NEW YORK (Reuters) – U.S. consumers splurged more than $2 billion online in the first hours of Thanksgiving shopping on Thursday, while crowds were largely thin at retailers on the eve of Black Friday, reflecting the broader trend away from shopping at brick-and-mortar stores.
A caution tape is seen by the entrance to a line during a sales event on Thanksgiving day at Walmart in Westbury, New York, U.S., November 28, 2019. REUTERS/Shannon Stapleton
Early discounts offered this month by chains seeking to extend this year’s shorter holiday season saw a dip in the numbers lining up at stores across the country, according to consultants and analysts making spot checks on the ground.
“We’ve seen many merchants start their promotions pretty much right after the trick-or-treaters have gone to bed,” said Lauren Bitar, head of retail consulting at analytics firm RetailNext.
Sales made prior to Thanksgiving and Black Friday could erode “the spike that we have seen in sales dollars historically,” Bitar said.
The day after Thanksgiving has been America’s biggest shopping day, and this year more than 165 million people are expected to take part over the weekend, according to the National Retail Federation (NRF).
While Black Friday still matters, its relevance is fading as the holiday shopping season now begins the week before Halloween and stretches to Christmas Eve with retailers offering deep discounts throughout the season.
The condensed shopping season this year accelerated early promotions and spending. Retailers have six fewer days to make sales between Thanksgiving and Christmas Day this year.
That has pulled spending into early November — more than half of consumers polled by the NRF in the first week of this month had already begun making purchases. On average, Americans had already completed almost a quarter of their shopping, the most in the history of NRF’s surveys.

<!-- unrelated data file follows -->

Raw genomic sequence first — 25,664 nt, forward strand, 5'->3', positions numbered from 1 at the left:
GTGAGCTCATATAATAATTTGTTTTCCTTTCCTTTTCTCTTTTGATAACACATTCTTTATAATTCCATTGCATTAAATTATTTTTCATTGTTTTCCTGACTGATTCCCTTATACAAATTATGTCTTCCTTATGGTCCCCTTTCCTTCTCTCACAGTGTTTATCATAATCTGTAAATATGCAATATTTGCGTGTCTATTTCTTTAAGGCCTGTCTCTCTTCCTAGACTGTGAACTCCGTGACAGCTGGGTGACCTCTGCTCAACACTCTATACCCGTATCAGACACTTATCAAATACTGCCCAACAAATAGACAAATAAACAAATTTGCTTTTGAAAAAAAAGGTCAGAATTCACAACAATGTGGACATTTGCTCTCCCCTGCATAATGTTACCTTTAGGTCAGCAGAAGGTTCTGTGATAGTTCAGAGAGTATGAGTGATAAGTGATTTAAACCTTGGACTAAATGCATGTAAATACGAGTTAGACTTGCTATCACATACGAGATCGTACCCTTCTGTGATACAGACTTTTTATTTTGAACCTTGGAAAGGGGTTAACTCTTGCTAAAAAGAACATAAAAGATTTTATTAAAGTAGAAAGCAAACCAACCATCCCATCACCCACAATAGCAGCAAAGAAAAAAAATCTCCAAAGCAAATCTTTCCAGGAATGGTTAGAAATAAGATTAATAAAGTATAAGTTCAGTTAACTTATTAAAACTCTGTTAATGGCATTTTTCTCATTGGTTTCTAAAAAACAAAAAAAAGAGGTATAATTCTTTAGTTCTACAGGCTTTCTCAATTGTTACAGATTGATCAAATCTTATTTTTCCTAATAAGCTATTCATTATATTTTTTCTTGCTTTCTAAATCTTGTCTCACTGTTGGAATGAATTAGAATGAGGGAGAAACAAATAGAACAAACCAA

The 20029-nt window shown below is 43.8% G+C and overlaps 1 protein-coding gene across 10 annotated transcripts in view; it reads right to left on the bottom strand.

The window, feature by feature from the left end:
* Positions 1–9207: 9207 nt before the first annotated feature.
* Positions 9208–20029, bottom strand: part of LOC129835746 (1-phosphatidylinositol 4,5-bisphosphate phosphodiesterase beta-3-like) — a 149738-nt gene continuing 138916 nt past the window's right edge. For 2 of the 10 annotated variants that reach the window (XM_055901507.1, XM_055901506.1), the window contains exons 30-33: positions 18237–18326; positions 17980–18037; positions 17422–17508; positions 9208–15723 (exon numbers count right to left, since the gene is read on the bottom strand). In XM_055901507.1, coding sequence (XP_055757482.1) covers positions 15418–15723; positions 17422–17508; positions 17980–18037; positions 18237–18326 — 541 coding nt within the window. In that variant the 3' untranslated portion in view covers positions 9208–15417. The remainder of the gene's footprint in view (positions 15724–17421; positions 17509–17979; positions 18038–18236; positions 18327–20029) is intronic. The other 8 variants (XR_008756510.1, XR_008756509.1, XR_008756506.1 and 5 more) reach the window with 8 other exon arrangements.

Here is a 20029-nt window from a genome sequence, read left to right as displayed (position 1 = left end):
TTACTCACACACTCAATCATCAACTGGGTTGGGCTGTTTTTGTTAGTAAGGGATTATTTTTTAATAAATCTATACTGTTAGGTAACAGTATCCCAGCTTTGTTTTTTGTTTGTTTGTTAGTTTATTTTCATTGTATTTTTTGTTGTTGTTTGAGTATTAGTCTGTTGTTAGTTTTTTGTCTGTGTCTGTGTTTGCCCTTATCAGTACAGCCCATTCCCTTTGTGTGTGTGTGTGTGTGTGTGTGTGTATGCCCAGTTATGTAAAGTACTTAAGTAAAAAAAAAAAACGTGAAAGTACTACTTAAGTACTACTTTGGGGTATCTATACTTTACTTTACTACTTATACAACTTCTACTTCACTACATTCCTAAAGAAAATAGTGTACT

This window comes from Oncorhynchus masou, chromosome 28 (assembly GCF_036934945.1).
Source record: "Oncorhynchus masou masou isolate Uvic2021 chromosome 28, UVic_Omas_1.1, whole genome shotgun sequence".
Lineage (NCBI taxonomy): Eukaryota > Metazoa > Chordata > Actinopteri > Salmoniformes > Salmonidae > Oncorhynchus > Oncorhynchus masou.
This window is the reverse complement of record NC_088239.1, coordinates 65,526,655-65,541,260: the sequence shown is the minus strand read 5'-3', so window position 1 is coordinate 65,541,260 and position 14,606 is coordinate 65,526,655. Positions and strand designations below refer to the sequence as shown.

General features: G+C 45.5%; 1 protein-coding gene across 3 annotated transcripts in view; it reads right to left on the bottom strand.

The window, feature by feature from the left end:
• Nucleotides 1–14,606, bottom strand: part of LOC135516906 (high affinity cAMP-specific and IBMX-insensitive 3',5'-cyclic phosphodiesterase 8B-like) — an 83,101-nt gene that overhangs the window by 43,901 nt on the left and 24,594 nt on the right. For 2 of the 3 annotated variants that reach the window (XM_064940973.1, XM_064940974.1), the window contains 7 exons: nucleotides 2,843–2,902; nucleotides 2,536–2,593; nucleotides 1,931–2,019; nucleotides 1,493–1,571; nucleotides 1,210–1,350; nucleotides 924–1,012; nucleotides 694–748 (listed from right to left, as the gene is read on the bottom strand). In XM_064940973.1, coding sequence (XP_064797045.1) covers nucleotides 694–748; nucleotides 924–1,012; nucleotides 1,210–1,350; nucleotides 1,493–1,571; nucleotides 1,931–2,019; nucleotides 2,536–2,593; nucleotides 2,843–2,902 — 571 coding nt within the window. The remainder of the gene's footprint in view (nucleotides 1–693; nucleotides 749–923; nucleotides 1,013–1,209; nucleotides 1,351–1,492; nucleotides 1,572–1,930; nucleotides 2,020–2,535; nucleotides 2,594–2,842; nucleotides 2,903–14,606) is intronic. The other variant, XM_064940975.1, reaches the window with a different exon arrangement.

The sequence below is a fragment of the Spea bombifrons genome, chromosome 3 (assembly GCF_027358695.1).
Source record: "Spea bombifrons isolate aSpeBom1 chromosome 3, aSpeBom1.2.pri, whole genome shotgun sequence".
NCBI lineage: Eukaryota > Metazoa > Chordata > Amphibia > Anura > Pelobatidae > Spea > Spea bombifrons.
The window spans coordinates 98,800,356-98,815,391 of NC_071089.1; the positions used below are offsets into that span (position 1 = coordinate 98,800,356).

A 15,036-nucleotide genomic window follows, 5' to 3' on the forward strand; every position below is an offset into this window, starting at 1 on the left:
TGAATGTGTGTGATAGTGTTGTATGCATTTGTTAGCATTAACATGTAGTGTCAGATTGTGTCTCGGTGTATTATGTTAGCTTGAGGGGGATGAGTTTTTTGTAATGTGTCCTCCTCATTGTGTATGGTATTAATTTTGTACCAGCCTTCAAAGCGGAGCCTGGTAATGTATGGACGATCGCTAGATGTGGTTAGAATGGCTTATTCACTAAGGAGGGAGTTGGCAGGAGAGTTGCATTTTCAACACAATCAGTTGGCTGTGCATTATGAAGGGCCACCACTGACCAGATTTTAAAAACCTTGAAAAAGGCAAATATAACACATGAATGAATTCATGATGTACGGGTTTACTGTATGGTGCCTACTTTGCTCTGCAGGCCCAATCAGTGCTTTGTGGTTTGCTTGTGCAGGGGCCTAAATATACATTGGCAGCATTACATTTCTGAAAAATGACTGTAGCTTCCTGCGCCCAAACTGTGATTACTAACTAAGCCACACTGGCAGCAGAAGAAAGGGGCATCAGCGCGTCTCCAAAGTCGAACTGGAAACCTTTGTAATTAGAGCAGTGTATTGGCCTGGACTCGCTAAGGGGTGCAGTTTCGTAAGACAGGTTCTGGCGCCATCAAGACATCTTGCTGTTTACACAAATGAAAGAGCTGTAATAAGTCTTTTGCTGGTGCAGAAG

Store openings on Thanksgiving evening have also reduced store crowds lining up for doorbuster deals at the crack of dawn on Friday.
While store traffic still remains an important indicator, a lot of shopping during Thanksgiving and Black Friday now happens online. Adobe Analytics, which measures transactions from 80 of the top 100 U.S. online retailers, estimates $7.5 billion in sales for Black Friday online, a growth of over 20.5% year-over-year.
As of 5 p.m. ET on Thanksgiving Day, shoppers had spent $2.1 billion online, up 20.2% on a year ago. (adobe.ly/2R1wDj6)
Companies including Walmart Inc, Target Corp, Costco Wholesale Corp and Best Buy Co Inc have bulked up their online presence, deliveries and fast in-store pickups to attract customers.
At the other end of the divide, specialty apparel retailers Gap Inc, Victoria Secret-owner L Brands Inc and department stores Macy’s Inc and Kohl’s Corp have slumped as they struggle to lure shoppers to malls and away from online giants like Amazon.com Inc.
This year’s holiday season will not only test the resilience of such companies but will be a challenge for most retailers as U.S. President Donald Trump’s trade war with China begins to take its toll on margins.
A pricing analysis conducted for Reuters by retail analytics firm Profitero, which examined online prices from seven large retailers for 21,000 products, found sites including Walmart and Amazon have held prices steady for many popular holiday products despite the pressure from tariffs on Chinese imports.
The National Retail Federation had forecast U.S. holiday retail sales in November and December will increase between 3.8% and 4.2% over 2018, for a total of $727.9 billion to $730.7 billion. That compares with an average annual increase of 3.7% over the past five years.
Reporting by Melissa Fares in New York; Additional reporting by Nandita Bose in Washington, Richa Naidu in Chicago and Lisa Baertlein in Los Angeles; Editing by Patrick Graham and Shounak Dasgupta